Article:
Riding the AI Tiger
Managing AI as part of a complex adaptive system will need far more imagination and creativity than we're currently demonstrating if we're to succeed
A guest post by Professor Brad Allenby
In the movie “Her,” Theodore Twombly, played by Joaquin Phoenix, falls in love with the AI-powered virtual assistant in his mobile phone, Samantha, voiced by Scarlett Johansson, only to find out to his distress that “she” is more different than he ever imagined. He has mistaken a profoundly alien meta-cognitive entity for something familiar, in this case a girl.
Today, everyone from countries to firms to academics to the U.N. is desperate to be seen as responsive to the many challenges of generative AI. Hysteria abounds. The policy world is awash with regulatory proposals. But we need to think harder about Theodore and his heartbreak, for most of these proposals are, in essence, assuming a girl.
In particular, we are making two implicit, fatally flawed, assumptions. First, we are assuming that we know enough, at this very initial stage of perhaps the most potent technology humans have come up with since printing and literacy, to regulate effectively. This is hubris at a cosmic scale. We further assume that we are basically confronting a simple system rather than a complex adaptive system (CAS). Policy tools that assume knowledge and control that we can’t possibly have simply fail under such circumstances.
A simple system can be effectively regulated only because you know enough about it, and how it works, to be able to predict the outcome of your regulatory action: “if I implement Regulation A, I will almost certainly get Output B”. If you regulate the use of asbestos in buildings, for example, you can reliably predict that you will reduce exposure to asbestos particles in buildings over time, and thus protect human health. But if you are facing a CAS, you don’t have the information or knowledge to know a priori what the outcome of your regulation will be. So your regulatory paradigm is, instead, “if I implement Regulation A, who the heck knows what will happen?”.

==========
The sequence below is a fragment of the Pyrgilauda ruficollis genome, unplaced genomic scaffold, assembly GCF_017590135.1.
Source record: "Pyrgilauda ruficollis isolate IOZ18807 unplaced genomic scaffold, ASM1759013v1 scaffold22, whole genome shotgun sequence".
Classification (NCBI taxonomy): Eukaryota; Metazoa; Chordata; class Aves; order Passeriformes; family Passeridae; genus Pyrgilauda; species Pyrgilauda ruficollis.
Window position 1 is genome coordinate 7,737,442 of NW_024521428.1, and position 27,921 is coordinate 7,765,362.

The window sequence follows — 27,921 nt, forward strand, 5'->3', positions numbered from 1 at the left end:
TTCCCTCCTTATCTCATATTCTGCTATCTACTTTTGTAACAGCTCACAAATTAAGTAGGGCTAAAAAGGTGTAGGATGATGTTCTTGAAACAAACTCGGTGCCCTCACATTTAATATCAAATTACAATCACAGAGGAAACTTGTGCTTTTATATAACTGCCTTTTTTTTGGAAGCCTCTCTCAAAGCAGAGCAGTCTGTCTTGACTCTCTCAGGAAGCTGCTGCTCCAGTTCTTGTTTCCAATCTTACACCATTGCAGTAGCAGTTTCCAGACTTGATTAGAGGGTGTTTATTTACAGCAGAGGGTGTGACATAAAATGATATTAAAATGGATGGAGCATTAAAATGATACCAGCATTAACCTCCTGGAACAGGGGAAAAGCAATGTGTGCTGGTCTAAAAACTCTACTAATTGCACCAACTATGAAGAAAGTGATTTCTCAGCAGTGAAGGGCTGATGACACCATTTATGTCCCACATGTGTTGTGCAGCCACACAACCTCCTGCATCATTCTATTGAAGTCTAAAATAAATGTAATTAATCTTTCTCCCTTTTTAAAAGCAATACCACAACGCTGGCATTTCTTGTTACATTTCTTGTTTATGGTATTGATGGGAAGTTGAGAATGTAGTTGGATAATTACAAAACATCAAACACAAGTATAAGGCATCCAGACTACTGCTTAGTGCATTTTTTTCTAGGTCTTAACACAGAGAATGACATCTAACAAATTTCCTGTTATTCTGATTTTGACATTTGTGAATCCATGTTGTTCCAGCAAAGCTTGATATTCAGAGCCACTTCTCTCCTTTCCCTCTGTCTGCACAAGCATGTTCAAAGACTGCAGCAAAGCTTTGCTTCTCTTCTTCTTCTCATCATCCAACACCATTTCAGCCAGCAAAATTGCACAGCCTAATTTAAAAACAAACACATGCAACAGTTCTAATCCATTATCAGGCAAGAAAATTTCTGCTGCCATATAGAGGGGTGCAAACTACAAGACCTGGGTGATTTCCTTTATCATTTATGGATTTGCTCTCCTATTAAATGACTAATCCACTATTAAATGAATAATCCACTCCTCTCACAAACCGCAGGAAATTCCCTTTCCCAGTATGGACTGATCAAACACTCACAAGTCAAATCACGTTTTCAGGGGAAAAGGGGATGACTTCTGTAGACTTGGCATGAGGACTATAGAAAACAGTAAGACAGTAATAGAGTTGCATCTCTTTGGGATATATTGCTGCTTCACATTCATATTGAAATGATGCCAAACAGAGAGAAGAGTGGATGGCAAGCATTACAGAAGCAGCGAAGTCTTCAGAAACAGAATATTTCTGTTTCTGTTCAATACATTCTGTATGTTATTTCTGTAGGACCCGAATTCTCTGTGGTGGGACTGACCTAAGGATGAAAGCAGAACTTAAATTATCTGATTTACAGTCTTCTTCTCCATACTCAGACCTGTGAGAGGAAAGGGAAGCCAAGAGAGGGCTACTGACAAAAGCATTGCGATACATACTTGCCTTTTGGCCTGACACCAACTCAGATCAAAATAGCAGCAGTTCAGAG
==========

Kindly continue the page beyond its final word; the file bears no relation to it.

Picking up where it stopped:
Moreover, CASs are dynamic and constantly changing, and can neither be known, nor controlled, by a central authority. Remember that one of the causes of the collapse of the Soviet Union was its inability to run a modern economy, a quintessential CAS, using the centralized authority of Gosplan, the State Planning Committee.
We are frantically trying to build a Gosplan for AI. Indeed, we can hardly help it, for our tools and institutions assume adequate knowledge and simple systems. Accordingly, in our haste and ignorance we are making a profound category mistake. If Theodore’s heartbreak is inadequate warning, the fall of the Soviet Union should at least be cautionary.
Yet to date China and the West, the two major civilizational players in the AI arena, are both making that familiar category mistake (although, to be fair, they both appear to be beginning to realize it). The approach of the West fails because the core assumption required for regulation to be an effective tool, that the output of a regulatory system can be predicted from the input, is wrong. Chinese approaches have an additional problem. Because the Party must always be able to exercise centralized and explicit control, it is trying to require predictable results from AI. This fails because in a CAS control mechanisms and knowledge cannot be centralized. Rather, they are diffused throughout dynamic networks. This is patently obvious from the experience with generative AI to date, which has if anything reinforced the reality of AI as black box.
Basically, there are three obvious challenges for a successful approach to managing AI: